Just look at the statistics. Only 57% of women in the U.S. participate in the labor force according to the U.S. Department of Labor. In 2014, the Center for American Progress reported that only 4.6% of Fortune 500 CEOs were women. Women of color in the U.S. occupy only 11.9% of managerial and professional positions. Of course this is not a challenge unique to American women. In South Asia, child marriage abounds. Young women lack access to education in many parts of the world. In Ethiopia, women are still struggling for reproductive health and rights. Gender-based violence continues to occur, especially in countries engaged in conflict.
I am tired of being a statistic. I refuse to be bound by gender roles defined by history. If we continue to follow statistical trends, progress will never occur. Not here in the U.S. Not anywhere.
The Andi Leadership Institute (ALI) fellowship program has not only allowed me to look critically at these questions regarding my identity or to seek answers to why women continue to face inequalities around the world. ALI has also afforded me the opportunity to discuss these issues openly with a community of strong young women and given me the tools to put my thoughts into concrete action. Whether that action manifests in the form of becoming a public servant for the rest of my life, carrying out the vision outlined in my capstone project, or encouraging or inspiring other young women to make a difference in their community, I know that I absolutely cannot be a bystander.
ALI has taught me that only through dialogue and discussion can ideas be exchanged and change achieved. When there is open and honest communication, words turn into action and inequities cease to exist.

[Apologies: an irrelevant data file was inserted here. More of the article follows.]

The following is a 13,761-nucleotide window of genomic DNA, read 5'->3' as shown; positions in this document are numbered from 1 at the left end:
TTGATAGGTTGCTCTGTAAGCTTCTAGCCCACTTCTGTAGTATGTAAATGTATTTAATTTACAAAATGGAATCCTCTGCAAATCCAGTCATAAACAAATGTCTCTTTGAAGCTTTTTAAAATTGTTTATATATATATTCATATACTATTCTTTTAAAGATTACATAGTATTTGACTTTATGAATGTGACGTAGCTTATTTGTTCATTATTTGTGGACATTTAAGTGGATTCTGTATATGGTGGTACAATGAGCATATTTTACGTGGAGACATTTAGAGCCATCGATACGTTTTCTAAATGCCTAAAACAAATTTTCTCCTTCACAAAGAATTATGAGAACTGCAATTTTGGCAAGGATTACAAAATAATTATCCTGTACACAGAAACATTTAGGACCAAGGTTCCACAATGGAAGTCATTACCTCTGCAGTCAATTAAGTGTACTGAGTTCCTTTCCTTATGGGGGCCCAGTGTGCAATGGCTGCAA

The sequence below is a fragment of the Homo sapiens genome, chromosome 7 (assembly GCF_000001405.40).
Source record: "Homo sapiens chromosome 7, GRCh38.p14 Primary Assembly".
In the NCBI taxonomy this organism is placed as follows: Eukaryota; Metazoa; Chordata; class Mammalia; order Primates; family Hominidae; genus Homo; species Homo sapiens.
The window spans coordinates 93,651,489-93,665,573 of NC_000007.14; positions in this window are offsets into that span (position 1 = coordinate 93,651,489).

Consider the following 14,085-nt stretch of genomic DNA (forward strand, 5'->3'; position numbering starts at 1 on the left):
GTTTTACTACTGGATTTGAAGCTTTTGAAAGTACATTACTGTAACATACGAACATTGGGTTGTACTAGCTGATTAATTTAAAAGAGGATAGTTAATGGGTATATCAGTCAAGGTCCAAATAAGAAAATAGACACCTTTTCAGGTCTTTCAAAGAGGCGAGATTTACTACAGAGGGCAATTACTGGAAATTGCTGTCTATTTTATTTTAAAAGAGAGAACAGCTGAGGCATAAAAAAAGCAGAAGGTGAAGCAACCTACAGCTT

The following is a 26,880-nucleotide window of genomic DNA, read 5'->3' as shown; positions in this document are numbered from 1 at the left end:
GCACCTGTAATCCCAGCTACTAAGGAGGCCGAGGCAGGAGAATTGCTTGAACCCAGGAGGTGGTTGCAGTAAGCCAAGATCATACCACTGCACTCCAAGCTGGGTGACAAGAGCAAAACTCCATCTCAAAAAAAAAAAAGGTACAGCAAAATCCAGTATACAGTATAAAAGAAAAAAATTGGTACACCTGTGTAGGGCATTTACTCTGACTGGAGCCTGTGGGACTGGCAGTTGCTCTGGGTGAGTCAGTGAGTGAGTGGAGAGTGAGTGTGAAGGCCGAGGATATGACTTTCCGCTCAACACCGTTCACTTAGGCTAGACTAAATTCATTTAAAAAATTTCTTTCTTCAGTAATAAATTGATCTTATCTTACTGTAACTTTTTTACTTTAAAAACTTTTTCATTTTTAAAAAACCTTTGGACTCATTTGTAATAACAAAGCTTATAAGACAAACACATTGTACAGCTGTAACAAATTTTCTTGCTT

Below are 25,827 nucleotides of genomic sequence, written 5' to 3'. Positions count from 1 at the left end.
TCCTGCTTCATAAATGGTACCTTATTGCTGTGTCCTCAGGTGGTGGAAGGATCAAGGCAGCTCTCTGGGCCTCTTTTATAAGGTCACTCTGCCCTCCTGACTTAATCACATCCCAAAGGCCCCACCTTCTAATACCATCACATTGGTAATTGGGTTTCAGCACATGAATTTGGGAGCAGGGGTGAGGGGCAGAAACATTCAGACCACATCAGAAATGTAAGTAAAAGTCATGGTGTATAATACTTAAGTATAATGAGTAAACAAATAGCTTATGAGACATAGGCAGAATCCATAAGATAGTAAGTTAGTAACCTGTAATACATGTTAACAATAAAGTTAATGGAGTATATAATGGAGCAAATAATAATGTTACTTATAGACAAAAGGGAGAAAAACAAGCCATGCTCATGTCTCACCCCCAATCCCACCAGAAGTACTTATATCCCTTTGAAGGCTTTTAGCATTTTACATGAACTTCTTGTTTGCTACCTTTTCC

Along with these lessons, I learned the importance of being relentlessly authentic. I learned to “never let them see you sweat,” a maxim from a 1980s Dove deodorant commercial that MSNBC anchor Rachel Maddow shared as her greatest advice to us. I learned the greatest feats in life can only be overcome with the support of a community.
This supportive community of ALI fellows are my now dearest friends. I learned cultural empathy and understanding can be achieved by things as simple as searching for a place to eat in DuPont Square together to sweating in a cycling class together, or waiting in line for Baked and Wired cupcakes together. (And yes, we love food!)
During this fellowship, we saw ‘herstory’ made when Hillary Clinton became the first woman to receive the presidential nomination of a major party in the United States. As I look into a future which includes my country led by a woman, I think back to that photograph hanging in the Rawiya exhibit. That photograph makes a statement about the importance being confident in who you are as a person and about voicing what matters to you. Transformative female leadership, to me, comes at different levels and in various forms. It can come in the form of political leadership, or in the form of human rights activism. In the form of slam poetry, or in the form of a powerful photograph by a female photographer.
I’m struck by the realization that categories only diminish true potential. To me, Farah A., Caroline, Farah M., Kenzie, and Maggie are not just women from different walks of life, different cultures, or different backgrounds. They are my friends before anything society confines them to be. They are strong. They are independent. They are my community. Limiting the female voice will only lead to wondering what could’ve been, when there are better questions we should be asking… Why not us? Why not now? Why not together?
Only time will determine how my story will unfold. I am grateful to ALI for bringing me one step closer to becoming rawiya through its values of community, cultural empathy and understanding, and global women’s leadership.
What I do know for sure is that I am irreversibly on the path of becoming rawiya; a woman who tells her story proudly and boldly.